Time to bring back our brave heroes
REMEMBRANCE Sunday is a day when we remember and honour all those brave men and women killed in war, but it is more than that.
We should keep in mind and pray for our forces involved in a war which has lasted 11 years; this is longer than the total of First and Second World War. Casualties in this conflict are 438 killed and over 2,000 injured, many very seriously. This is more than those killed and injured in the Falklands.
What saddens me is the hypocrisy of our politicians laying their wreaths at the Cenotaph while allowing this unwinnable war to continue.
We are committed to remain in Afghanistan for another year: how many more will there be killed and injured, in some cases by the very people we are training to take over when we leave?
Afghans are a tribal people and are extremely unlikely ever to make an effective army.
It is said that by being there we are defending our country against al-Quaida, which was the original reason for invading. This was then changed to denying them training ground. Bin Laden is dead and al-Quaida has moved on. We are now at war with the Taliban; why?
I think we could better defend ourselves if our forces were in this country.
I’m sure that we have made lives better for some of the people of Afghanistan, however, I am equally sure that when we leave, Khazai, to save his neck, will come to an agreement with the Taliban and the country will be back to square one.
Why can’t our political masters have the fortitude to admit that it is indefensible to remain there any longer?
Finally the cost of this war is estimated to be £18bn; in July 2009 this was £12bn and would then have paid for 23 new hospitals, 60,000 new teachers and 77,000 new nurses.
DAVID Cameron, Nick Clegg and other MPs are either fed up or scandalised by the release of Abu Qatada because although the European Court of Human Rights said that he could be deported to Jordan, Mr Justice Mitting, Chairman of the Special Immigration Appeals Commission, ruled that he was not satisfied that he would be tried fairly.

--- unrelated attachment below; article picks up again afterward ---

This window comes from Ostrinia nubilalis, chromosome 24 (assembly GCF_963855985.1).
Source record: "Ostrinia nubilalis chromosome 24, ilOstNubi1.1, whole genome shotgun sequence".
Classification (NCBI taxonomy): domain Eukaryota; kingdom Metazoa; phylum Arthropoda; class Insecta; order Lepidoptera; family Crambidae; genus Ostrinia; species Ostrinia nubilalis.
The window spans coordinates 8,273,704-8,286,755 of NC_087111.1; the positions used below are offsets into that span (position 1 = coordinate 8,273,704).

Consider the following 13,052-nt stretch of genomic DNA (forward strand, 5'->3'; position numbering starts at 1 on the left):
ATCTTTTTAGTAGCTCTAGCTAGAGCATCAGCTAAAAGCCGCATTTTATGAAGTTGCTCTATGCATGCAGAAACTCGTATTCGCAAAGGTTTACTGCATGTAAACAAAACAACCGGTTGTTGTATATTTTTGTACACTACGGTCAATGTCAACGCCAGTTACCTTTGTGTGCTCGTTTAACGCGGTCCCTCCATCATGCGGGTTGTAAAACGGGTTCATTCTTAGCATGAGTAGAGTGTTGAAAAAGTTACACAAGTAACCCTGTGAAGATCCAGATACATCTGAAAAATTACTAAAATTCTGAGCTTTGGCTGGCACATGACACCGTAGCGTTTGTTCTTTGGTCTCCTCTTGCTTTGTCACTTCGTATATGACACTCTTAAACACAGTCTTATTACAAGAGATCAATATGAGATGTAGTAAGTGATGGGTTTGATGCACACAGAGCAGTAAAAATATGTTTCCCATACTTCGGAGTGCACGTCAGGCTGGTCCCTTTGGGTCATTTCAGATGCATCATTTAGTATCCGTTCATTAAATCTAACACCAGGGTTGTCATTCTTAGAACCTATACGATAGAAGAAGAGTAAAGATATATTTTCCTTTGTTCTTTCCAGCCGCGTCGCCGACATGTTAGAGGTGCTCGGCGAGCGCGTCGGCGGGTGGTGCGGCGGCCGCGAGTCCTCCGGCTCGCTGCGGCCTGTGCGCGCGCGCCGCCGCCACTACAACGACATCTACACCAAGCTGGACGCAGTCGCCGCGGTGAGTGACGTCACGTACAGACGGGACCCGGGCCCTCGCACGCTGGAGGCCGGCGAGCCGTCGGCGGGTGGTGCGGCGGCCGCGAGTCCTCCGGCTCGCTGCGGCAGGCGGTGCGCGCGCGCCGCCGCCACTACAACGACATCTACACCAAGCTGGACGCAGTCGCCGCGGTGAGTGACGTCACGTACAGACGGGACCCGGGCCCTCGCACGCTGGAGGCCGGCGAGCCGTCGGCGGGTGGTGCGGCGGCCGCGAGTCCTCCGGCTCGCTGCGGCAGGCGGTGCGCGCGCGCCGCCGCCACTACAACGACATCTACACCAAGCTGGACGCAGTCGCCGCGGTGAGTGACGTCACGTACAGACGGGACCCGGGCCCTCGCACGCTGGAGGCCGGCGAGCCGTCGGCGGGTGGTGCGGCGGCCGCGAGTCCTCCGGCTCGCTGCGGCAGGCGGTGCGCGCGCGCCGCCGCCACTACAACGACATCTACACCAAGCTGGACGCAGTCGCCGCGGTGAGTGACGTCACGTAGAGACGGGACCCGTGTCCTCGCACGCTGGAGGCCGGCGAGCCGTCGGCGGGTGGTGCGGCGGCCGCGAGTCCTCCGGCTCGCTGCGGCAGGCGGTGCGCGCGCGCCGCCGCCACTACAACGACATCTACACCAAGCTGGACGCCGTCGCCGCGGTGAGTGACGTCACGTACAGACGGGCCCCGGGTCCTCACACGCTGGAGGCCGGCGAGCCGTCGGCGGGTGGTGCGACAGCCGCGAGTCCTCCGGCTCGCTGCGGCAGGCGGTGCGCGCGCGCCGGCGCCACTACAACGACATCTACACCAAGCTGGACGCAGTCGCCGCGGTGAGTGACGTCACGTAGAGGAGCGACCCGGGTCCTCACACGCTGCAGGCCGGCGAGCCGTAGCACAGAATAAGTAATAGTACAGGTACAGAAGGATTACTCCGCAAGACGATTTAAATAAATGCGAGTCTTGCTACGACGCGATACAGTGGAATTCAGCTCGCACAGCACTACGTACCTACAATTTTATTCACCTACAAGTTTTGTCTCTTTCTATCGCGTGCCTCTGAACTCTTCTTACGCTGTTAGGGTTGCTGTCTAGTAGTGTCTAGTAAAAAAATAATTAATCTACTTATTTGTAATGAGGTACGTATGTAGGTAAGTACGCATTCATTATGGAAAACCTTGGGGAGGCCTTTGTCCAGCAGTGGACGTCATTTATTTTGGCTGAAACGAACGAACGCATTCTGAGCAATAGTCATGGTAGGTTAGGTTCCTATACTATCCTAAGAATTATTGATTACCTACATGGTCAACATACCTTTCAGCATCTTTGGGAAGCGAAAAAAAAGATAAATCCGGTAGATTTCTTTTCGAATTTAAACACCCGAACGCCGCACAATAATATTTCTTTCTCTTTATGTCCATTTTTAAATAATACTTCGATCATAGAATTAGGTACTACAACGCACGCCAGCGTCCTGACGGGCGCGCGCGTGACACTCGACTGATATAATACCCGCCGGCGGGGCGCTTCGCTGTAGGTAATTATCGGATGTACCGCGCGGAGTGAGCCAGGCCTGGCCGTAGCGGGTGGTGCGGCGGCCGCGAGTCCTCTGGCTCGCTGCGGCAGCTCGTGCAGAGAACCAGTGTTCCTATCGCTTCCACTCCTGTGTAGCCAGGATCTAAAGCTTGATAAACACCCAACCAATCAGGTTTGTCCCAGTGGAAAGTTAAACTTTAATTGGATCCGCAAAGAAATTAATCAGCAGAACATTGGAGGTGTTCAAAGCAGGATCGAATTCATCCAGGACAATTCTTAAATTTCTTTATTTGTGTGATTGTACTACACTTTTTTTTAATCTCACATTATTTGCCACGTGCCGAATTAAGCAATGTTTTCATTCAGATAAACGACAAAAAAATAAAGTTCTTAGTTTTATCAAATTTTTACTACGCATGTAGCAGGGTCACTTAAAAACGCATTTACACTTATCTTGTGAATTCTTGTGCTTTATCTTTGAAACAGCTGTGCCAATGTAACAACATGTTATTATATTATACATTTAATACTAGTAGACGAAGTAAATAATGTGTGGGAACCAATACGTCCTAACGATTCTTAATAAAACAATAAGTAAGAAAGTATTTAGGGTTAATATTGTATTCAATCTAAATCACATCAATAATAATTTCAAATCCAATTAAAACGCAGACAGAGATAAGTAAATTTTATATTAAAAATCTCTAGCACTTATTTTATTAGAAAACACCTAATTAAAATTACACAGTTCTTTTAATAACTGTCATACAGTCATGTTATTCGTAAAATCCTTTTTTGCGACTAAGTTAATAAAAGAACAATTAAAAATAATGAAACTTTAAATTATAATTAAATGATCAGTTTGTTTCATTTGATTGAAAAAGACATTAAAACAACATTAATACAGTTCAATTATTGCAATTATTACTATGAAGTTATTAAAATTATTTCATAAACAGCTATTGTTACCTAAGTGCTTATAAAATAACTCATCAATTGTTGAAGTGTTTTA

Just how long is this costly and embarrassing affair to be allowed to continue? This decision, by what some columnists describe as a weak-kneed judge, will bring another year’s worth of litigation and if Abu Qatada loses the domestic phase, he can go back to the European Court.
Britain is known throughout the world as being a fair and just democracy and yet when terrorists come here to bomb we sit on our backsides and do nothing because feeble minded judges have doubts.
Well to those who believe that we have to endure the threat that these people pose and the rhetoric of hate they preach, I say that this country withdraw its signature from the document that tied us to the ECHR and compose, as was promised by the Government a Bill of Rights for the UK together with a referendum asking the British people the question “In or Out?”
There are those who believe that outside the European Union we would lose our trading links and so be economically disadvantaged. Not true. Europe needs our markets and would surely not stop trading with us.
The truth is that Britain is a global trading nation and is developing and expanding its global markets.
For the first time in many years exported goods to non-EU countries exceeded exports to EU countries and the trend is continuing.
Coun George Howe
I WAS touched to read in your article, Sturridge Eyes Brighter Future (November 13), that footballer Daniel Sturridge calls his battle with meningitis “the hardest point” in his life.
The Chelsea and England star, who contracted viral meningitis, the more common but less serious form in the summer; fought hard to recover to play in Team GB’s London 2012 soccer side weeks later.
He is an inspirational character and we wish Daniel the best for the future and with his football.
Bacterial meningitis, the more serious form, is potentially life-threatening and swift diagnosis and treatment is vital to increase the chances of survival and ability to avoid life-changing after-effects such as limb loss.
Meningitis can strike with incredible speed and the symptoms are notoriously difficult to detect, often being confused with flu.
For these reasons, we believe preventative measures are the best solution.
Our sole focus is to fund the development of vaccines and other methods of preventing this dreaded disease.
In the absence of a vaccine, we distribute a range of materials to raise awareness of the common symptoms and need to act quickly, which can mean the difference between life and death.
If any readers would like a free symptoms information pack, or for more on supporting our Search 4 a Vaccine Campaign, they can call Meningitis UK on 0117 947 6320 or visit www.meningitisUK.org
Chief executive, Meningitis UK